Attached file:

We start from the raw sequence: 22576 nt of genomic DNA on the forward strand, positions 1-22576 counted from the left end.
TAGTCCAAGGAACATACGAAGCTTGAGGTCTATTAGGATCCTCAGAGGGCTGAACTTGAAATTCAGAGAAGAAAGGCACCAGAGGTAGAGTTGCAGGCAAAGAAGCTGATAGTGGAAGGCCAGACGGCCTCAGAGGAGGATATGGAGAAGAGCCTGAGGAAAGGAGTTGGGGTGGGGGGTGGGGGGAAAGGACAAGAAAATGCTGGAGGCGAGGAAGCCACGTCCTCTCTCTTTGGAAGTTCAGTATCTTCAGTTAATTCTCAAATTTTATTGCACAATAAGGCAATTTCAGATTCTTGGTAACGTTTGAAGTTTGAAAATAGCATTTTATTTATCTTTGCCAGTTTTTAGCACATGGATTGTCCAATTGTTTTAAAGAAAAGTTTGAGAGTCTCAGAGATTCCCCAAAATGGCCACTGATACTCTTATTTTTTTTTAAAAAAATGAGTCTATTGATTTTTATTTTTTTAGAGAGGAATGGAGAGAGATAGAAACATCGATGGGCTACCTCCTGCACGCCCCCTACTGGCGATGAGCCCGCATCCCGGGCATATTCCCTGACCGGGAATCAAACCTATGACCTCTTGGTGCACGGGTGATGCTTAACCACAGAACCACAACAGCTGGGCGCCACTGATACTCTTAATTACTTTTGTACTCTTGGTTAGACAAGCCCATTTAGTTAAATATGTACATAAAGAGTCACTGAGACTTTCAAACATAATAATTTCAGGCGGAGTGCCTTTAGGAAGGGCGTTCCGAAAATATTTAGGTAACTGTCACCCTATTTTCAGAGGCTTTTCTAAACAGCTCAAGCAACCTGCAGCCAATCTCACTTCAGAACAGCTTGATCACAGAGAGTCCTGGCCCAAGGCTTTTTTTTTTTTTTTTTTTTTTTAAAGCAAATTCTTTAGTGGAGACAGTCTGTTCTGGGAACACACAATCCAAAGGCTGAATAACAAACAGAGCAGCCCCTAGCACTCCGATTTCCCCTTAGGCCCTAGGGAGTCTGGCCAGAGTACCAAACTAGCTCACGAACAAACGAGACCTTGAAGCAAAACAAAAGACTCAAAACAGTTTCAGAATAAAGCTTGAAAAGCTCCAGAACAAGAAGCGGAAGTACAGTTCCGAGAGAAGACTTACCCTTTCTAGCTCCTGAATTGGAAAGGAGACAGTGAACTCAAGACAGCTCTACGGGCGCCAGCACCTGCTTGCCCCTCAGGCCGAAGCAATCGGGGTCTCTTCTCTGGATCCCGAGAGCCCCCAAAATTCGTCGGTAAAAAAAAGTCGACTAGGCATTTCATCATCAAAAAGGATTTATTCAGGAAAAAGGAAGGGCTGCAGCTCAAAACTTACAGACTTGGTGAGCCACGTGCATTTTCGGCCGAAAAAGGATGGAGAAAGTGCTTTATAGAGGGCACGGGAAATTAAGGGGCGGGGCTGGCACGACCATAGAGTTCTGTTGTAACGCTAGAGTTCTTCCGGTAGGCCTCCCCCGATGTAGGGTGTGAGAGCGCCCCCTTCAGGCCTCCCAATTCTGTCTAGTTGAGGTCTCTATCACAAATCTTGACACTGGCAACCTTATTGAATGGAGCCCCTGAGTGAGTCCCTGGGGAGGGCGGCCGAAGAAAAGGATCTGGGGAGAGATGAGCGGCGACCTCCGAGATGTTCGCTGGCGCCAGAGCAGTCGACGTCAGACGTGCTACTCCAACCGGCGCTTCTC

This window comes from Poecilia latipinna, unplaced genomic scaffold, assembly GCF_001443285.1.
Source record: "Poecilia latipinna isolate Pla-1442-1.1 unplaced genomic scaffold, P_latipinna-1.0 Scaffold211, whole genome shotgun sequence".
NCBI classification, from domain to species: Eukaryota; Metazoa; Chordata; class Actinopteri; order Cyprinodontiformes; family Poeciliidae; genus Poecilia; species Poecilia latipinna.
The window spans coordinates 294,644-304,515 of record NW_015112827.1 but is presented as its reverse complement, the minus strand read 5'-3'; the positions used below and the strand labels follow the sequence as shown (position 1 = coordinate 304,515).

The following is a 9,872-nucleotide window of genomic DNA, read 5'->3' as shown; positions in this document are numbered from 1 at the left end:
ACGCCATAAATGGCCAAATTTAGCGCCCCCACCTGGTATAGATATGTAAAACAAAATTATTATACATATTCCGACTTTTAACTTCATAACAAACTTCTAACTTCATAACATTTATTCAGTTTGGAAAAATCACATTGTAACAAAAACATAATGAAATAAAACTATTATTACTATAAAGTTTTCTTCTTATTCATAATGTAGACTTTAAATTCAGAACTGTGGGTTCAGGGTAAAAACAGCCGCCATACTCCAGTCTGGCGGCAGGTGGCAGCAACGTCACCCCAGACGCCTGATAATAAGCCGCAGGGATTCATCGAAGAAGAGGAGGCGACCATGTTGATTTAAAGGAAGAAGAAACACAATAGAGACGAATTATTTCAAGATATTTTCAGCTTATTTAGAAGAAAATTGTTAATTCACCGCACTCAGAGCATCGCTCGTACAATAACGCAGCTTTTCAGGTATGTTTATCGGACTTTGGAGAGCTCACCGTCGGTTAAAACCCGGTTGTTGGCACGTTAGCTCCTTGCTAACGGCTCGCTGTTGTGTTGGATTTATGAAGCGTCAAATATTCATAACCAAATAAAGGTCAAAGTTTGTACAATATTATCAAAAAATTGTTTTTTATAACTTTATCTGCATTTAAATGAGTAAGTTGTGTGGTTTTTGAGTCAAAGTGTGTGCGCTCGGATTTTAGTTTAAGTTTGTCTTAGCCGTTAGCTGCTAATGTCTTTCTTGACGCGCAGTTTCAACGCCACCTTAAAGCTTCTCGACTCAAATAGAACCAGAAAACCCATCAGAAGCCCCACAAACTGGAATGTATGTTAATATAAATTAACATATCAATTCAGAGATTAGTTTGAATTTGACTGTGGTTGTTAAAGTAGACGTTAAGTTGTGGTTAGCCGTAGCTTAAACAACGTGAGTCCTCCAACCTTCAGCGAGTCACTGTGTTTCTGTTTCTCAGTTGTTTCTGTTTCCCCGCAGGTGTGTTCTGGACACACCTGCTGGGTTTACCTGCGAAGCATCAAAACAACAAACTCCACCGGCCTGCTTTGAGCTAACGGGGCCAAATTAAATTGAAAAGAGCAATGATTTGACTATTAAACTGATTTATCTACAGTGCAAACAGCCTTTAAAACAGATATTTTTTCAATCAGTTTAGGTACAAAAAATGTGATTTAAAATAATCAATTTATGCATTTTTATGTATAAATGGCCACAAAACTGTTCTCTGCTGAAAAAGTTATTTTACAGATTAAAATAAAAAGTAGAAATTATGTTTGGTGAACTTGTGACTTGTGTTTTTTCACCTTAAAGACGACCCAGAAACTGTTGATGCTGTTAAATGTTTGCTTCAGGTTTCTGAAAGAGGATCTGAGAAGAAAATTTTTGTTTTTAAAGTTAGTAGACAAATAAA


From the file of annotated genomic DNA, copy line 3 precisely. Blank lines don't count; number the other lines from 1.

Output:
This window comes from Poecilia latipinna, unplaced genomic scaffold, assembly GCF_001443285.1.